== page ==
Hometown: Wayne, PA
Drexel University College of Medicine Class: 2017
Undergraduate: Rosemont College
Q & A
Did you always know you wanted to go into medicine?
I didn't always know. When I was young I pictured myself becoming a firefighter. I also imagined riding in on a helicopter and delivering packages to people in need overseas. I've always been interested in volunteering and helping people. Eventually, I found out about “Doctors Without Borders,” which is a non-profit organization that brings medical care to areas of the world that don't have access. That's when my mom suggested becoming a doctor. I was a bit of a science nerd in high school (with Physics Olympics shirts to prove it!), so it made sense. I knew I didn't want to be stuck in a lab all day, so I figured becoming a doctor was a good way to combine my passion for helping people with my strengths in science.
At what point did you decide to apply to medical school?
I technically applied for medical school right out of high school. There are several affiliated BA/MD programs and that's what I ended up doing.
How it works is, you interview at the college and the affiliated medical school, and you receive a conditional acceptance, meaning you have to get a certain GPA and very specific MCAT scores. If you fulfill those requirements, you just apply to that one school and you matriculate right from that college into medical school.
Some of the schools offer a 7-year program —3 years of undergraduate and 4 years of medical school. I applied to Rosemont College and completed my three years there, but I ended up deferring for a year. I fulfilled my requirements, but I felt very young and not ready for the commitment to medical school. So I deferred for a year, picked up another major and did some research.
What made you decide to do a BA/MD program?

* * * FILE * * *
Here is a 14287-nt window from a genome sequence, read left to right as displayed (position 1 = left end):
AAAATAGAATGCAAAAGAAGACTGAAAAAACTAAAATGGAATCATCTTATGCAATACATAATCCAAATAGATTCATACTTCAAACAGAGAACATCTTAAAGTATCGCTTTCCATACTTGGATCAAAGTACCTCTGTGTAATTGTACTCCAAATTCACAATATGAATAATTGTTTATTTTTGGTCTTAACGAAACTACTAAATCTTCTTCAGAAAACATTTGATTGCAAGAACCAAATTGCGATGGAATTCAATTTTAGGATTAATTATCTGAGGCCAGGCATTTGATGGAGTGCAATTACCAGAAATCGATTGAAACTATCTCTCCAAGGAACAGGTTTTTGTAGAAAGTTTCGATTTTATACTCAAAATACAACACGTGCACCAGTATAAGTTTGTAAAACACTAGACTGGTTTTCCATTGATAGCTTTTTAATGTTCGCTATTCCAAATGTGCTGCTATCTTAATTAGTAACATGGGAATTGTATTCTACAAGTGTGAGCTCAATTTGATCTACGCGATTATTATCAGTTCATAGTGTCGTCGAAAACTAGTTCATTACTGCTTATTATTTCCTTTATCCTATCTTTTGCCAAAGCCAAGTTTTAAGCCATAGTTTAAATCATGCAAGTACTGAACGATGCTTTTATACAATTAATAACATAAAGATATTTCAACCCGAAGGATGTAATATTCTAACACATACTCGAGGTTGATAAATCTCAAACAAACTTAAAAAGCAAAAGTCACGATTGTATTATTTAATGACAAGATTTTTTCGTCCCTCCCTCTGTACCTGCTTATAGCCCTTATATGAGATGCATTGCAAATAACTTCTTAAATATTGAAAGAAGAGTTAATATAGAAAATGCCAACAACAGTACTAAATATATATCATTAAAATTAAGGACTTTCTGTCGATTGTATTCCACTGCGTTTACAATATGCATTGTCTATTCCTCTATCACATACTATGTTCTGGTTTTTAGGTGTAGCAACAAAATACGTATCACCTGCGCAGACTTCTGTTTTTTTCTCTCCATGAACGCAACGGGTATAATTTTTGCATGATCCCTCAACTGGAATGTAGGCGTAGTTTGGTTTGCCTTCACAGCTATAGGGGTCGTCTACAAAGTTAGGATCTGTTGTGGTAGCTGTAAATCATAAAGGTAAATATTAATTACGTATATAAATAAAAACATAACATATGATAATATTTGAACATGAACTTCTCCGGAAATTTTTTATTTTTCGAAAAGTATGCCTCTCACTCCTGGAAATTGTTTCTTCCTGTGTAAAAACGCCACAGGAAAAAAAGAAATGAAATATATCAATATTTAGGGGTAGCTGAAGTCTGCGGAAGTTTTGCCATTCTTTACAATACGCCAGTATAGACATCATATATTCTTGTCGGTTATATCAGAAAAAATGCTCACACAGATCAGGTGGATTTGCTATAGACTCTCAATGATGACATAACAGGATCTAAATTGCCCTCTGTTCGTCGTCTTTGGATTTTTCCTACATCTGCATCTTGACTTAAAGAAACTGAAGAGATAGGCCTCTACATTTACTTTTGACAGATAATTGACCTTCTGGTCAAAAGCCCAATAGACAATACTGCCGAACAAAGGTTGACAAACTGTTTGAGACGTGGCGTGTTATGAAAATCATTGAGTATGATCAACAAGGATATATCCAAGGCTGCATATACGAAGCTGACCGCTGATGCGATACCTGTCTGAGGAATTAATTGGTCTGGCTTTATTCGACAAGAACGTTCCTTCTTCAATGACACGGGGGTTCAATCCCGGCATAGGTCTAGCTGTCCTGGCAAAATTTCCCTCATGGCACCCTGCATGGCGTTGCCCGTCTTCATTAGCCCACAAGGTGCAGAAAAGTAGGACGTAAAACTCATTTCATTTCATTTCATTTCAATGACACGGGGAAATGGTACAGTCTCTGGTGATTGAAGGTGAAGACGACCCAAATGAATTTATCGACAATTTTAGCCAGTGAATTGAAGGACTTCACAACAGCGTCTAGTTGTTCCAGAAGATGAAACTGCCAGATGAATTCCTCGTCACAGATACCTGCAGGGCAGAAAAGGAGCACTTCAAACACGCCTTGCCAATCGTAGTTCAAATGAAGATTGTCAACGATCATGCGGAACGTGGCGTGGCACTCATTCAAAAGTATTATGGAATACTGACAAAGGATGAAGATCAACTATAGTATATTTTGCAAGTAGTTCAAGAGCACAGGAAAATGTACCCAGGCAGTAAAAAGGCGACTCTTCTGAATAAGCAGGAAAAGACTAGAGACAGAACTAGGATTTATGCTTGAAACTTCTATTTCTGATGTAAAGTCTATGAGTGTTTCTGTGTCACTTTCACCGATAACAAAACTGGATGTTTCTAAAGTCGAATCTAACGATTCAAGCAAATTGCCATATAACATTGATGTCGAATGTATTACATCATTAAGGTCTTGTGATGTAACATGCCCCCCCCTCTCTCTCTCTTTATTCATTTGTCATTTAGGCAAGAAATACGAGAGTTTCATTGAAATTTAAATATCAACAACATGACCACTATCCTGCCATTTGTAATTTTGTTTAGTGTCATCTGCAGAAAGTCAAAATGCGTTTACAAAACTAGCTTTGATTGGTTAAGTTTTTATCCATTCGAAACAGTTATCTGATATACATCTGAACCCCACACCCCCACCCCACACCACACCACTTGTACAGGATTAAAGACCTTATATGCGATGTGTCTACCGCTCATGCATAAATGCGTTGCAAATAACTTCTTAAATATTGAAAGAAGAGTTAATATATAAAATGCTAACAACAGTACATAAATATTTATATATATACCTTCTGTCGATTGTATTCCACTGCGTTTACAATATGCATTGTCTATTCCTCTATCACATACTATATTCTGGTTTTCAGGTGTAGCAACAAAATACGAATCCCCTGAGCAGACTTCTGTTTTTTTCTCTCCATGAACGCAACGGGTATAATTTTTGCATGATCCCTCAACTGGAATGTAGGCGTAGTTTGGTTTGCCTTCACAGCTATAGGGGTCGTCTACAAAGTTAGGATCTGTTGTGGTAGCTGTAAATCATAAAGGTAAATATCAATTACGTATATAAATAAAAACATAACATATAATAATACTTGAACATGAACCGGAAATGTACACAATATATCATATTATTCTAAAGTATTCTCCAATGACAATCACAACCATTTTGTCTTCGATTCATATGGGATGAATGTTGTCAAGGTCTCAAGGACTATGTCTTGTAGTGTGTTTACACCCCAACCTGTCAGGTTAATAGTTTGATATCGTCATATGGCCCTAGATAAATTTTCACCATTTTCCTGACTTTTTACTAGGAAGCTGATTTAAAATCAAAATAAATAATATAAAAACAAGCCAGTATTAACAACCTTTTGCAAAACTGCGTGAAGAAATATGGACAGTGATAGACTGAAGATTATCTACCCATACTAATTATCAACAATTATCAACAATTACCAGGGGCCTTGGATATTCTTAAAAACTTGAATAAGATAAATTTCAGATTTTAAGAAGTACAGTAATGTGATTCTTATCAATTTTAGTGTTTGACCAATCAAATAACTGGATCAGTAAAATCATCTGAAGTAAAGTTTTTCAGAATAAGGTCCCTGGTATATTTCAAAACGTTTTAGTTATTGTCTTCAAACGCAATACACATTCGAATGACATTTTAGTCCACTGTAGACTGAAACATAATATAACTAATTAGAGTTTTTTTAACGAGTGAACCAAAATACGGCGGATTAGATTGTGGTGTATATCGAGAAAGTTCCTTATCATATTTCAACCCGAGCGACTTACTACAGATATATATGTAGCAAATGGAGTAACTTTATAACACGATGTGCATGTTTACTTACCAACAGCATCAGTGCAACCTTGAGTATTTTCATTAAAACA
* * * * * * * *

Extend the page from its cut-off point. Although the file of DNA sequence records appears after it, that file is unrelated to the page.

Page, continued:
I'm someone who is motivated by goals and having a plan. I took comfort in knowing that if I put in the work, I would get a specific end product—acceptance to medical school. It's motivating to me. Some people might feel confined by that, but not me. I felt set. I just had to work hard and I knew it'd all happen and fall into place.
Why did you choose Drexel for medical school?
Since I was looking at BA/MD programs, Drexel was already on a relatively short list.
That aside, Drexel has always appealed to me as a school. I'm from Philadelphia and very passionate about this area. I was born here at UPenn and I grew up here in Roxborough and the nearby suburbs. My dad taught in the Philadelphia School District and I knew I wanted to stay in the area if possible. Drexel offered that.
Drexel has always struck me as an extremely supportive academic environment, even before I applied here. That's something I can say has proven true and I've experienced it firsthand. Drexel is not a malignant program, which some medical schools can be. I have friends at other schools who don't feel supported by their peers or the faculty. Drexel's faculty is amazing. You can go to the deans here for anything. They're not here to weed people out. Some people thrive off of that, but I learn better in a more collaborative environment, so Drexel has been a great fit.
Can you remember a specific instance where you experienced that supportive environment?
One of the greatest difficulties when transitioning to medical school is figuring out your best way to study. You have to be very efficient with your studying. Some people just sit and read for hours. I can't do that. I'm a very interactive learner. But I didn't necessarily know that until a friend of mine, a fellow student, pointed that out.
During my first year, I would feel overwhelmed by the information that was being presented to us. Eventually, my friend sat me down and said we're going to go over this together. And that's when I learned I needed to talk out my notes. I'd never taken statistics before and that friend sat with me and basically taught me how to do it. People are really out to help each other here.